In recent works, I’ve become very interested in applying flocking to my smallest sculptures. Flocking is the application of micro fibers to a surface. Mixing these fibers with glitter adds a certain luster and softness to the work. My flocking is purchased in bulk, with most of my suppliers catering to nail art (really?!).
Receiving shipments feels like Christmas morning, full of possibility and wonder. The color combinations are endless.
Before I reach the flocking point of my process, my forms are cast in plaster, carved, primed, and then spray painted with Montana Gold Acrylics. Then I apply a thin layer of acid-free adhesive (I prefer Sobo) and then sift the flocking overtop. Sometimes, it takes a few layers to create the desired aesthetic. In between each layer, I apply more adhesive to better secure the flocking. If needed, I can use a plastic baggie as a protective barrier and use a q-tip to press the flocking into the glue. I’ve got to be careful not to apply too much glue at a time, otherwise it makes the flocking appear rigid and clumpy.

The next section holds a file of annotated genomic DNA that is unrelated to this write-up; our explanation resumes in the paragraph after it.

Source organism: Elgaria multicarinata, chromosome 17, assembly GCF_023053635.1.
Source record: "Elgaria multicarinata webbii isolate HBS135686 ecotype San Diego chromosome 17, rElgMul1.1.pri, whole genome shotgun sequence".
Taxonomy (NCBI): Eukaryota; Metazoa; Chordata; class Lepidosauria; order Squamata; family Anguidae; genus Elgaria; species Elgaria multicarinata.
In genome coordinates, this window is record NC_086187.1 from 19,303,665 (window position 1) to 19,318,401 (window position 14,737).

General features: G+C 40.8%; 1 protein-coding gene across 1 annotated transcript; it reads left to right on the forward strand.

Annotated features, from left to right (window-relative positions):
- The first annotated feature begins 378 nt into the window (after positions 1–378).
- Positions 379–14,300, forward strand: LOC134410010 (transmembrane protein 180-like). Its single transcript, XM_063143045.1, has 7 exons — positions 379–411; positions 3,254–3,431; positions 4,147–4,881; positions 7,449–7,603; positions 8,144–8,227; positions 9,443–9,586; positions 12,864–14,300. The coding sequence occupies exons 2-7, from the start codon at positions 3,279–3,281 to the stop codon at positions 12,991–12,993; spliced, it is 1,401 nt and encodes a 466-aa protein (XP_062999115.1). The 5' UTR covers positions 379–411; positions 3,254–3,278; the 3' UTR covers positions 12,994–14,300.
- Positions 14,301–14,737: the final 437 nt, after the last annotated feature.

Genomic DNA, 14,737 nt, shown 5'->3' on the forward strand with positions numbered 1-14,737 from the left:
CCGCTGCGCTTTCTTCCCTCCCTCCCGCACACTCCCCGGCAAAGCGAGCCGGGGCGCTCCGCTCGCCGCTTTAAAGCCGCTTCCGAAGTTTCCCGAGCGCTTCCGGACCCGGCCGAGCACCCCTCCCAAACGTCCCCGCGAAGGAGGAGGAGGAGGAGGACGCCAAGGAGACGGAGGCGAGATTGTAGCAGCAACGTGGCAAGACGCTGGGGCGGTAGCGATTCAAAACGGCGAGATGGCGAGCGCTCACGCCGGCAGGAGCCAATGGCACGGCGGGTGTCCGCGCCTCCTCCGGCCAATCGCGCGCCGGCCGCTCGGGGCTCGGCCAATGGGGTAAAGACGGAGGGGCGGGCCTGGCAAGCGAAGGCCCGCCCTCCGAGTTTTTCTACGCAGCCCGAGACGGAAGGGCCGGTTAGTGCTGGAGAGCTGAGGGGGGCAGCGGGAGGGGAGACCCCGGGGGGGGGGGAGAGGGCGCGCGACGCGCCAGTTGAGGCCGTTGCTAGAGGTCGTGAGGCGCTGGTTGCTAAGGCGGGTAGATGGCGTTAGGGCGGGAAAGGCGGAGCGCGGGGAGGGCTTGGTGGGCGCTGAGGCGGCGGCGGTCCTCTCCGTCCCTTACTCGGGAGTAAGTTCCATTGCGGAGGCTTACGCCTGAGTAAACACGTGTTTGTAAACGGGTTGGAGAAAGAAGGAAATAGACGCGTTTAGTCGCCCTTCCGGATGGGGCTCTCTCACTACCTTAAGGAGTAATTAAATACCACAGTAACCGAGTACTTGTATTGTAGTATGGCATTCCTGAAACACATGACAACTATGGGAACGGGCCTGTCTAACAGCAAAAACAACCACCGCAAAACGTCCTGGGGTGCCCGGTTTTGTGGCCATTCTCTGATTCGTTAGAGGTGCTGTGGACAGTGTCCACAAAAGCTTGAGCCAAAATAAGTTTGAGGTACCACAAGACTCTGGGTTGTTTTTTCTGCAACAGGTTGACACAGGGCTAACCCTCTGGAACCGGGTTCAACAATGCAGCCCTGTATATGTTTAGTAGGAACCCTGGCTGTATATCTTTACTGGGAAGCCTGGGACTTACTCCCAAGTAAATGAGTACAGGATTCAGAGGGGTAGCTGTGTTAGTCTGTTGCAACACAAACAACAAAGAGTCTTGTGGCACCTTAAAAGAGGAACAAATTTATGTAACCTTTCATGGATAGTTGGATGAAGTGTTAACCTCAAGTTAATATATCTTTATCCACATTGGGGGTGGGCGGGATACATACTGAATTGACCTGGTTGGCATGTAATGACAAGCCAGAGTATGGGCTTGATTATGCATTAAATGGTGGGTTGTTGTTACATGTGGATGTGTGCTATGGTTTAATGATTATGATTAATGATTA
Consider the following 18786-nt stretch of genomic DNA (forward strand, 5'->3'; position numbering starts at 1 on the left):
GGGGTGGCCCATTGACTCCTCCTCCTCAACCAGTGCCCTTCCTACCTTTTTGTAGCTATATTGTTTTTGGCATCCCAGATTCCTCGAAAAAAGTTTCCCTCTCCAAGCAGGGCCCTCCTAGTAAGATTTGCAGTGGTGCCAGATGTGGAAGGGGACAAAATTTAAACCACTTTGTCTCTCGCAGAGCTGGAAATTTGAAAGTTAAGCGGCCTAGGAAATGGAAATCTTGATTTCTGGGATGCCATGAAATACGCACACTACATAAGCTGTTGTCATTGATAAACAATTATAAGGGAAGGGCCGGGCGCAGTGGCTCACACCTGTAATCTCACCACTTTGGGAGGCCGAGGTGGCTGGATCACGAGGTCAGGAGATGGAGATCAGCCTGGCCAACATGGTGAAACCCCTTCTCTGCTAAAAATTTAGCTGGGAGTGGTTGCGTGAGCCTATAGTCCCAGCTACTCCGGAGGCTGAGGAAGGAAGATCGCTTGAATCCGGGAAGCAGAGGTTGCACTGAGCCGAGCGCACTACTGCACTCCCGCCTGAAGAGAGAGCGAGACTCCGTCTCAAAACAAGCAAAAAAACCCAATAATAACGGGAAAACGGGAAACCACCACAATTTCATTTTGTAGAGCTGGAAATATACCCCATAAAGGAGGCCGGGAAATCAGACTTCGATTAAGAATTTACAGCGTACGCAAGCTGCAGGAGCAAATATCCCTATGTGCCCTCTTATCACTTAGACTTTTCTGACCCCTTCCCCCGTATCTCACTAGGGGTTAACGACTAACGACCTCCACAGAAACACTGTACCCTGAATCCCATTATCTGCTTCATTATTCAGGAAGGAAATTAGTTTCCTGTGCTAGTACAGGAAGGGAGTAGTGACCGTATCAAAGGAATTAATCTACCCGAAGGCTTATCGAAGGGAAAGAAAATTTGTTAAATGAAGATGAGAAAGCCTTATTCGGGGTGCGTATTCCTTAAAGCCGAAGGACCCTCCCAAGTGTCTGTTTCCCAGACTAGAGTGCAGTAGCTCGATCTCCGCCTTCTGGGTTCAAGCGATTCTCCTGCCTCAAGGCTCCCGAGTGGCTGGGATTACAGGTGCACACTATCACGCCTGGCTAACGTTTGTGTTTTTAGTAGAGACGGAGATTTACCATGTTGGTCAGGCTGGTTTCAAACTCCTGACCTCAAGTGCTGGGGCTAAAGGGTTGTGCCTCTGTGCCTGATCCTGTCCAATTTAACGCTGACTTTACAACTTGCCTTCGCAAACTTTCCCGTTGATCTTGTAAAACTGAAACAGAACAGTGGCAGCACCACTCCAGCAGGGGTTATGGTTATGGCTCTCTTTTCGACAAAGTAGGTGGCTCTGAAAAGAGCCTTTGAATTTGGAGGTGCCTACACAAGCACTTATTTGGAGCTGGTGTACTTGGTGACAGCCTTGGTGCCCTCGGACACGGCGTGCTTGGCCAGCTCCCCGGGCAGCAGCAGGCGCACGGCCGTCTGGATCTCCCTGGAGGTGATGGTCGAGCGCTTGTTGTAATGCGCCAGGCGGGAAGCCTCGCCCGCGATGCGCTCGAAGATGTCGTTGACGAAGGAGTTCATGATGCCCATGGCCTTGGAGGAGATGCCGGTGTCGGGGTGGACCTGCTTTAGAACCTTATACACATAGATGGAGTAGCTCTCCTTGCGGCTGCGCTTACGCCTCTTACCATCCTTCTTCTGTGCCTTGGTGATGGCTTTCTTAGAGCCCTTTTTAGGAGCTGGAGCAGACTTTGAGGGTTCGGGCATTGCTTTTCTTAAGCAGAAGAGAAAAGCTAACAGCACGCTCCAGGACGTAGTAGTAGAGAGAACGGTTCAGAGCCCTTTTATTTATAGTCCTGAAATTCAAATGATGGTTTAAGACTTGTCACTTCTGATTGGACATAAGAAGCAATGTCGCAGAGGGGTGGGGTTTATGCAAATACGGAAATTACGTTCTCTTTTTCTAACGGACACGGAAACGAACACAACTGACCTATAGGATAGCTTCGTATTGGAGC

Once the glue has cured, I gently tap the flocking back into it’s container and brush it off of my plaster casting with a makeup brush. To test the stability of the flocking, I will also try to remove as much of it as I can with pressured air. Anything that isn’t fully secured ends up making friends with the interior of the plexiglass in my shadowbox frames.
The resulting forms become even more colorful and plush, something difficult to achieve through plaster.